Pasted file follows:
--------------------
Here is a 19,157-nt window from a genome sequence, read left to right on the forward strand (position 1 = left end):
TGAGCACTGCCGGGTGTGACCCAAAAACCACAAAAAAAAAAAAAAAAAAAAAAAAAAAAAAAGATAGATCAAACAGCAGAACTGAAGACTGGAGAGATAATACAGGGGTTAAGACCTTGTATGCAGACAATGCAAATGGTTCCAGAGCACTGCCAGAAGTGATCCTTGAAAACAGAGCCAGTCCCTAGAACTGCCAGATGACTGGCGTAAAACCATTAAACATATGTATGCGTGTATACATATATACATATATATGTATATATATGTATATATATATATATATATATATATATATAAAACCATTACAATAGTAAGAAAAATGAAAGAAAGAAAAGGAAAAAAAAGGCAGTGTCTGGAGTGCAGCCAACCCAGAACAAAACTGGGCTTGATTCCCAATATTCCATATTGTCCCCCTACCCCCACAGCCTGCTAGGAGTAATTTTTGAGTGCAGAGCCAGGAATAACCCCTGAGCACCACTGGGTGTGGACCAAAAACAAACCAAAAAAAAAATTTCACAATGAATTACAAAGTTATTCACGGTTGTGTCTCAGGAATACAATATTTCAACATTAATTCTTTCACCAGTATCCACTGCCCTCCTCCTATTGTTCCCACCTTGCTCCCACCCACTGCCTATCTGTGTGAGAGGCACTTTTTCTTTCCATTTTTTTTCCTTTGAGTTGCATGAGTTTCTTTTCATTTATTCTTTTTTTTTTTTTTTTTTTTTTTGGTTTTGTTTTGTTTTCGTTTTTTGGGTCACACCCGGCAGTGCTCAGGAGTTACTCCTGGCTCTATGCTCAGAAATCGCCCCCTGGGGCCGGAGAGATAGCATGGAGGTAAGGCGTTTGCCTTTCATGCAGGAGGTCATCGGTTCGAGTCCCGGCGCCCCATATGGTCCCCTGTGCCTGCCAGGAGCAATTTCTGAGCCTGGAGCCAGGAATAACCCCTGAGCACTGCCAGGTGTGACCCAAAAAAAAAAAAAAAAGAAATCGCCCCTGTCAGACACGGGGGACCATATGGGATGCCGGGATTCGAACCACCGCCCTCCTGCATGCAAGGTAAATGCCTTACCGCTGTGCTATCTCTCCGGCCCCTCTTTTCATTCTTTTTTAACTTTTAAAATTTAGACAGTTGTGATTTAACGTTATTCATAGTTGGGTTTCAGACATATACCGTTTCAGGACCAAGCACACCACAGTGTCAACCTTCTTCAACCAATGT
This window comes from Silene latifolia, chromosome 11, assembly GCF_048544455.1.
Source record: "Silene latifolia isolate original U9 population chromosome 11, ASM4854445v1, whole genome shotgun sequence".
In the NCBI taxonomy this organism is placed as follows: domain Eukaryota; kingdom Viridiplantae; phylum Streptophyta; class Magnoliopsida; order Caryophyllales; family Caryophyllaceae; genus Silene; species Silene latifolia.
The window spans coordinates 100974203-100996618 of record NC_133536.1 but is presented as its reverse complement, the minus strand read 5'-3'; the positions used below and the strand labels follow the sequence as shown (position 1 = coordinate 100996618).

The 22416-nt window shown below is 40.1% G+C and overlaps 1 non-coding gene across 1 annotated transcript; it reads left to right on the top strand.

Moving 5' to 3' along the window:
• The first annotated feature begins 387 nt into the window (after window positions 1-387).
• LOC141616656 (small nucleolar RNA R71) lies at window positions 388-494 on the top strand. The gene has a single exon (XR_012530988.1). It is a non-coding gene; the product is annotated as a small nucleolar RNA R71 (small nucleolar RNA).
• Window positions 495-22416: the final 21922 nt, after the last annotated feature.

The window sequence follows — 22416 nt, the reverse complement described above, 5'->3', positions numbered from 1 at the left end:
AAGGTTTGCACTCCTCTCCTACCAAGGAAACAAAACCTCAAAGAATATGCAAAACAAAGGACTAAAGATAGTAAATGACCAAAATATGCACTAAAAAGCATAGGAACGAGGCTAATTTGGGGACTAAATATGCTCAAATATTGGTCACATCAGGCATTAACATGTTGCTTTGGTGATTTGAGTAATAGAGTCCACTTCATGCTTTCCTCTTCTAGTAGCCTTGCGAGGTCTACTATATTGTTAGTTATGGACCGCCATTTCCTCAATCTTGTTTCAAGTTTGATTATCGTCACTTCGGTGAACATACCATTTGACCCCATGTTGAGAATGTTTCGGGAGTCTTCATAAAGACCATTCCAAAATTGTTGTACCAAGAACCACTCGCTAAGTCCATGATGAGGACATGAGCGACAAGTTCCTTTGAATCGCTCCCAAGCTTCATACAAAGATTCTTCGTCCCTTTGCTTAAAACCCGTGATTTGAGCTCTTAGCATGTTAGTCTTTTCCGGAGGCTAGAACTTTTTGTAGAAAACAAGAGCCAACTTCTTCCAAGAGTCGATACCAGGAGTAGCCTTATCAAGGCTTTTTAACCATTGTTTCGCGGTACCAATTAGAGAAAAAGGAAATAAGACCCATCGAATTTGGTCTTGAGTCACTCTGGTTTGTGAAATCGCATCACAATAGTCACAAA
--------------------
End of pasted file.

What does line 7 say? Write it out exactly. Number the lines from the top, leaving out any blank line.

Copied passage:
The 22416-nt window shown below is 40.1% G+C and overlaps 1 non-coding gene across 1 annotated transcript; it reads left to right on the top strand.